Harding Boutique Hotel / ANARCHITECT
Text description provided by the architects. The first Harding Boutique Hotel designed by British Architect Jonathan Ashmore of RIBA-chartered practice ANARCHITECT is now open in the coastal town of Ahangama, situated in Sri Lanka’s lush Southern Province and a thirty-minute drive from the UNESCO World Heritage Site; Galle Fort. This six-suite independent boutique hotel pays homage to the Sri Lankan architectural genre of Tropical Modernism and its attributed father Geoffrey Bawa. As with Bawa’s later works, the hotel’s design explores modernism with local cultural implications and the area’s natural resources for a uniquely recognizable vernacular.
As well as the architecture, the practice was responsible for all design aspects of the property, including the interiors and bespoke joinery for an immersive contemporary experience. The building is unusual in the way that it extends vertically amongst the tropical vegetation – at its smallest point, it measures six meters across, creating a unique ground-level and street view perspective as one looks up, which compliments and contrasts the surrounding coconut grove. On entry, guests stand below a feature open staircase, which offers access to the rooms and a rooftop terrace. This ascension allows for immersive 360 views of the coastline to that of a typical low-lying holiday resort. Whilst the building doesn’t conform to a colonial-inspired design as a restrictive anchor, its modern-progressive architecture feels of place, as if it has always existed there; evoking an authentic Sri Lankan experience.
ANARCHITECT sourced all materials locally, selecting these based on their durability and longevity, given intense weather and sea exposure. As the area was affected by the 2004 Tsunami, the building lies beyond the required 20m setback from the coastline. Local craftsmen were employed to produce the hotel’s custom timber joinery, furniture and fit-out. Wall and floor surfaces were completed in a robust, satin polished local plaster that is typical of Sri Lanka. The building is a purist, part-brutalist form that follows the alignments of the original plot and kinks to capture the views of the ocean and the town to the rear. The narrow East-West cross-section of the hotel encourages natural cross-ventilation that filters the prevailing coastal winds and creates a constant permeability between the interior, interstitial, and exterior spaces of the hotel and a dialogue between the hotel’s guests and nature.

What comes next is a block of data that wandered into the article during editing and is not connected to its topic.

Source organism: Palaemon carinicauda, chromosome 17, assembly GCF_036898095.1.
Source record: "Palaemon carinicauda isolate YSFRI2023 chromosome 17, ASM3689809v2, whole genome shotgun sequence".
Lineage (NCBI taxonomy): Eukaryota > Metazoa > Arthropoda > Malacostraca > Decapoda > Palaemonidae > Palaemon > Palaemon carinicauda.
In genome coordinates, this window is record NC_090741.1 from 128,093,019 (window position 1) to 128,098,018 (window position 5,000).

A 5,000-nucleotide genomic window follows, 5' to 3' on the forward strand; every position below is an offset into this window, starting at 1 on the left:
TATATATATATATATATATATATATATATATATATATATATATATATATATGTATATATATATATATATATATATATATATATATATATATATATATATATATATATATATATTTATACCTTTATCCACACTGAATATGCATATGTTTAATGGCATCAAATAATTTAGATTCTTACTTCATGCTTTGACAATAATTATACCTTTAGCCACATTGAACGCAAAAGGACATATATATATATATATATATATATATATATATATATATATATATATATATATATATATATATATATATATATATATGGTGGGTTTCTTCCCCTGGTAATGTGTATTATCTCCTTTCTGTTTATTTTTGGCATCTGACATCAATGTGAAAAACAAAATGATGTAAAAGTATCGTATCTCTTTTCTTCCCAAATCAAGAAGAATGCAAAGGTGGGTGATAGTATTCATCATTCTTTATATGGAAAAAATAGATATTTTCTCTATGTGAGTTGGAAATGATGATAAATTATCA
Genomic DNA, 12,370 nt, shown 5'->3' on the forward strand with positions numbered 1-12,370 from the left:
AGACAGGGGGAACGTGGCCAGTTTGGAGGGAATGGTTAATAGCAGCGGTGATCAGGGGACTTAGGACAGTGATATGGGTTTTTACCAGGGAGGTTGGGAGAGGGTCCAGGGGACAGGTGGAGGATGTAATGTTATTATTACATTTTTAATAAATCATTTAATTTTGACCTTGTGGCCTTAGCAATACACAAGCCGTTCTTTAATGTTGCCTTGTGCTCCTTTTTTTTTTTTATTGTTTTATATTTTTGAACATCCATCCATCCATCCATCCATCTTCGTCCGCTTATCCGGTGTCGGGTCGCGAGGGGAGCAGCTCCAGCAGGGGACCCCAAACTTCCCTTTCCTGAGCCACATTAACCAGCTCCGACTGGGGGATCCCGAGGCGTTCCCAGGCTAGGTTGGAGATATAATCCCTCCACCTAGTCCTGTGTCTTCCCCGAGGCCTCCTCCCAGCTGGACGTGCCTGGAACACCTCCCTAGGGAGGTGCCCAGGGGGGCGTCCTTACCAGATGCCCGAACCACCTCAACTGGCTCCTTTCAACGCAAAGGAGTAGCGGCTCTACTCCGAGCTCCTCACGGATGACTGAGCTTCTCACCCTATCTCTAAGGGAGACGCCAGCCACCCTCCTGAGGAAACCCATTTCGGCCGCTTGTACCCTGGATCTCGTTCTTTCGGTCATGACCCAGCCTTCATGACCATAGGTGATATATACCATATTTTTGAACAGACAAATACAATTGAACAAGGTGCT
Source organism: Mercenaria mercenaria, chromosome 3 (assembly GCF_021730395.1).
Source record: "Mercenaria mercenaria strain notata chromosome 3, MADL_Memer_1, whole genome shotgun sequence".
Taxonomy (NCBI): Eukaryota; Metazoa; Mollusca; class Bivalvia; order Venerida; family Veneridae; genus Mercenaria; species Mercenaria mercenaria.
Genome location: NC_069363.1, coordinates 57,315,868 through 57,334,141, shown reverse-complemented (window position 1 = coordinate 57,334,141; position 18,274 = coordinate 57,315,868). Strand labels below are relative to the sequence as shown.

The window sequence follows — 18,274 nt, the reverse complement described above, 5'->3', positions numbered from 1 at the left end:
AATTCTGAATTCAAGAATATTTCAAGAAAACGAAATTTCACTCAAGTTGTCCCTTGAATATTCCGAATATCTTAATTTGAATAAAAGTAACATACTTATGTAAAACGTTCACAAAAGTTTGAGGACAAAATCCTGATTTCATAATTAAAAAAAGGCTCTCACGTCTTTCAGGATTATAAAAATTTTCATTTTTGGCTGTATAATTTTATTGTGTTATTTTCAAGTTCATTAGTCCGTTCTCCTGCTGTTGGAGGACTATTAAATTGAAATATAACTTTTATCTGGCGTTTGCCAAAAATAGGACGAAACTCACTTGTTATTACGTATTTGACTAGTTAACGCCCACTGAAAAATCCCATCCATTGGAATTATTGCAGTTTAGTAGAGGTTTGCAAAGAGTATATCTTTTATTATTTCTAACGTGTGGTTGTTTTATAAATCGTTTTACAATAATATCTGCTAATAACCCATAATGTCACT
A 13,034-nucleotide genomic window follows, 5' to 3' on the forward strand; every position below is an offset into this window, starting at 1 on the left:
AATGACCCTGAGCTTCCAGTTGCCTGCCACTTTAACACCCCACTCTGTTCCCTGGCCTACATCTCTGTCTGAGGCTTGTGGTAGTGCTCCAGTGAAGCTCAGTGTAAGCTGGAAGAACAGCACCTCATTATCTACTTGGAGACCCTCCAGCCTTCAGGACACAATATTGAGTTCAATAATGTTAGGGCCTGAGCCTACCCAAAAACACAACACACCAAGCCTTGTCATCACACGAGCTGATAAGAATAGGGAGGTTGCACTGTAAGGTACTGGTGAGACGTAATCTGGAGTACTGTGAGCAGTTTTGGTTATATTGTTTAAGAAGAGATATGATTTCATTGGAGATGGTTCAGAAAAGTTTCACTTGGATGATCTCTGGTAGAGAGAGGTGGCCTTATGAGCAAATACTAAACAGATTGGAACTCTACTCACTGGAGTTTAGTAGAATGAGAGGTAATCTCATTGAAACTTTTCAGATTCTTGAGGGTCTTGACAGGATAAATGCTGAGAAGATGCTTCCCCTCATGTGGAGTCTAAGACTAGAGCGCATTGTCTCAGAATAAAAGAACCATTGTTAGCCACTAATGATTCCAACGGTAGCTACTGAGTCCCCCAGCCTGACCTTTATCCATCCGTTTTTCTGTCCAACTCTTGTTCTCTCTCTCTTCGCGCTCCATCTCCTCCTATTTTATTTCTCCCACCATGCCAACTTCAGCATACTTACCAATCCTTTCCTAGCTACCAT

The elevated ocean-facing rooms feature open-air private baths and rain showers, and the garden rooms are dual aspects with open-air rain showers and purposefully framed views out into the lush palm trees, acting as the interiors’ extended artwork. The naturally ventilated central staircase offers intimate seated nooks on the mid-landings that are both contemplative and social, organically inhabited by guests and visitors at their own leisure; as they ascend towards the open-air roof terrace complete with a restaurant for up to 40 diners. The facades to the staircase and private balconies are purposely dynamic and interactive for the guests to easily manipulate by hand to alter the building, as the sunlight and tropical weather transform throughout the day and into the evening.
The cross-ventilated café space overlooks the infinity-edge swimming pool; with a pink pigmented pool deck taking inspiration from the clay color of the surrounding soil. These key architectural features resonate and fulfill an authentic Sri Lankan experience in a new and contemporary way; for those looking for an escape and immersive experience. Studio’s Founding Principal Jonathan Ashmore comments, “The project became a natural progression from ANARCHITECT’s award-winning desert retreat in the Emirates (Al Faya Desert Retreat & Spa) given its familiar scale and the number of rooms. With an equally inspired context and contrasting climate (from the desert to the tropics), it was a natural continuation of my own and our team’s passion for ‘destination hospitality’ and ‘global-local’ approach to our projects to create a stand-out, of-place property that was intrinsic to its location, purpose and environment.”